10 In-Store Marketing Strategies to Try
Digital marketing, as well as traditional marketing strategies, can be great for driving foot traffic into your business, but entering the store is not the end of the customer journey.
Once potential customers come into your store, how do you convert these potential customers into people that buy your products? One of the best ways to improve the customer experience and drive sales is in-store marketing. There are various ways that you can use in-store marketing to help drive sales, improve the customer experience, and foster loyal customers.
What is In-Store Marketing?
In-store marketing is a type of marketing that takes place, not in online stores, but in physical stores, brick-and-mortar shops, and the retail business. In-store marketing helps promote products and offer a great customer experience to the shoppers.
This type of marketing focuses on engaging with customers to provide a personalized experience during the shopping session. There are multiple in-store marketing tactics that you can use to engage with customers, personalize their experience, and ultimately increase your revenue.
Unlike eCommerce platforms, brick-and-mortar shops can engage with customers in real-time, which is the key to getting shoppers’ attention. Once you have the attention of your customers, the chances of them purchasing your products increase.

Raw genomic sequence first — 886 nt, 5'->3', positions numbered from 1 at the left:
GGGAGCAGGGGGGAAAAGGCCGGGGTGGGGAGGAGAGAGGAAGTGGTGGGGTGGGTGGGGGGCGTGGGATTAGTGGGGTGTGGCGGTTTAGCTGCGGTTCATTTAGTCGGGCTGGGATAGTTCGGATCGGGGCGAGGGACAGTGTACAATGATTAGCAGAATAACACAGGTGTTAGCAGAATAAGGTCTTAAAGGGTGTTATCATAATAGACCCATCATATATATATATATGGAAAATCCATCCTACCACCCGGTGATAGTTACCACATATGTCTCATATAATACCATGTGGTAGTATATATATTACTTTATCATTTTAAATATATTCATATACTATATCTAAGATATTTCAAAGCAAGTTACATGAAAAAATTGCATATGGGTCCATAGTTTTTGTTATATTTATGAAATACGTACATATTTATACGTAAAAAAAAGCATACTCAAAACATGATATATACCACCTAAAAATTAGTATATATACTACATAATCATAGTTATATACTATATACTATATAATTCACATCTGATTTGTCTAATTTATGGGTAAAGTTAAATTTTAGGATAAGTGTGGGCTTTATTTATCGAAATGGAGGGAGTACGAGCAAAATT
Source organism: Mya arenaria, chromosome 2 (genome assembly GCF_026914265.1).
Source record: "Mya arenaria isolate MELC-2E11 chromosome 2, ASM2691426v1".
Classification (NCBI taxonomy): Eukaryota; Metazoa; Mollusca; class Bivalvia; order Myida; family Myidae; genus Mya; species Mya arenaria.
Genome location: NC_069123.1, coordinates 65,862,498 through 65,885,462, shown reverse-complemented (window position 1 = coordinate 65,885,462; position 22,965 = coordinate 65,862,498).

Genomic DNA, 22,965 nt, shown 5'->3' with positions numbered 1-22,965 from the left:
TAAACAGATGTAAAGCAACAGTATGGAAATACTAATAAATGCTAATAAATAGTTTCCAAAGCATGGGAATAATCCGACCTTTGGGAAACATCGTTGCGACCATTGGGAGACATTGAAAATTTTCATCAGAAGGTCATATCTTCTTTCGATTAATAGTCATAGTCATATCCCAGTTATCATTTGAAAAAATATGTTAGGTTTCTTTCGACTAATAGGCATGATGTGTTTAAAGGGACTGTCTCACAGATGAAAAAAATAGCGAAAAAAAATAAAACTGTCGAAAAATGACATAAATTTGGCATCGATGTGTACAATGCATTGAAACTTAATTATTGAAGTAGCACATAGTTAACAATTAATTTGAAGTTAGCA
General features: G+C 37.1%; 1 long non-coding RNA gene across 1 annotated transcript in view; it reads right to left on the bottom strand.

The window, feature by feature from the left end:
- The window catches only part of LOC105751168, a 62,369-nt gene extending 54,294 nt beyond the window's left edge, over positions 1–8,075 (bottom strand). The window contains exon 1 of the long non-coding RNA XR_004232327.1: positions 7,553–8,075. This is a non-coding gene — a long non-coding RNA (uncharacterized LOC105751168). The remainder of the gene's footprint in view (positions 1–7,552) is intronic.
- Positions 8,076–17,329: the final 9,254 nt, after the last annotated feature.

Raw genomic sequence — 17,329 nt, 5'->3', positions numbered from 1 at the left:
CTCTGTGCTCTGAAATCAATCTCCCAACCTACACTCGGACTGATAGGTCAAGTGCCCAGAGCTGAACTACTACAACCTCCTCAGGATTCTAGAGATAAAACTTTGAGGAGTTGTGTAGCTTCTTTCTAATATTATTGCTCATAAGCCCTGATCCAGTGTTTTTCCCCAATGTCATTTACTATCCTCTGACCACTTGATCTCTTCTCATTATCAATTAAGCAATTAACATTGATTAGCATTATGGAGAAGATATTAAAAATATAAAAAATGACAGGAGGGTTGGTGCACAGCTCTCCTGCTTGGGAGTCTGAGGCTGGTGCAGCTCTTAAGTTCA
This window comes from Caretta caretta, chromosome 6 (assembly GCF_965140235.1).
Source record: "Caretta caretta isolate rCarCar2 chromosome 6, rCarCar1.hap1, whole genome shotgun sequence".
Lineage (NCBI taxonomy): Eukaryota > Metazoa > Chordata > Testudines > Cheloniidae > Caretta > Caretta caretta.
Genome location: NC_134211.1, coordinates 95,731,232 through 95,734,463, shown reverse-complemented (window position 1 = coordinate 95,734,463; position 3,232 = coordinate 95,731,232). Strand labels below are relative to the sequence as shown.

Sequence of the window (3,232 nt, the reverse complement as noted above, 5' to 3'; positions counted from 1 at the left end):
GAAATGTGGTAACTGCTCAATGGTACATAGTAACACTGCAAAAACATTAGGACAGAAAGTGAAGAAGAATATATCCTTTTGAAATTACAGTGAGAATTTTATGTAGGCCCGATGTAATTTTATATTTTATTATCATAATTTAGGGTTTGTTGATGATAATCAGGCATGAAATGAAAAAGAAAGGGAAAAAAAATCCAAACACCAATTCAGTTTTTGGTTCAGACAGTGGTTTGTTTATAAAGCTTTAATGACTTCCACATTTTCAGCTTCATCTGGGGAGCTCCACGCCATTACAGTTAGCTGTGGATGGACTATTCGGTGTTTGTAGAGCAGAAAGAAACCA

Nowadays, businesses focus more on digital marketing efforts to attract people. However, once customers step foot inside a shop, their attention is not captured.
While digital marketing and brand marketing are essential, in-store marketing is crucial for sales and market share. This article is all about leveraging in-store marketing to increase your sales and improve your customer experience.
How Can In-Store Marketing Help Your Business?
In-store marketing strategies help brands:
- Promote products
- Educate prospects and shoppers
- Drive up-sells and cross-sells
- Generate leads
- Build brand recognition and affinity
- Decrease perceived customer wait-times
- Support sales and customer support teams
In-store marketing allows brands to market to one of the most highly engaged prospects they will ever have — someone in their store. It controls the customer experience, dictates how visitors engage with their surroundings, and eventually drives in-store customers to make purchases.
So, how can your brand embrace in-store marketing strategies?
10 In-Store Marketing Strategies
With just a few steps, you can improve your in-store experience and convince more customers to buy from your brand. Check out these ten in-store marketing strategies to increase sales at your brick-and-mortar store.
1. Free Wifi
Free wifi is one of the best ways to increase customer experience while engaging in more direct in-store marketing. When people have free wifi from their brick-and-mortar store, they receive marketing material, as well as promotions and deals, when they log into the wifi.
It is also possible to add to the login interface links to your store's social media accounts which will encourage customers to post about your brand. Additionally, there can be an option to opt into email marketing from your brand, which will aid in digital marketing campaigns.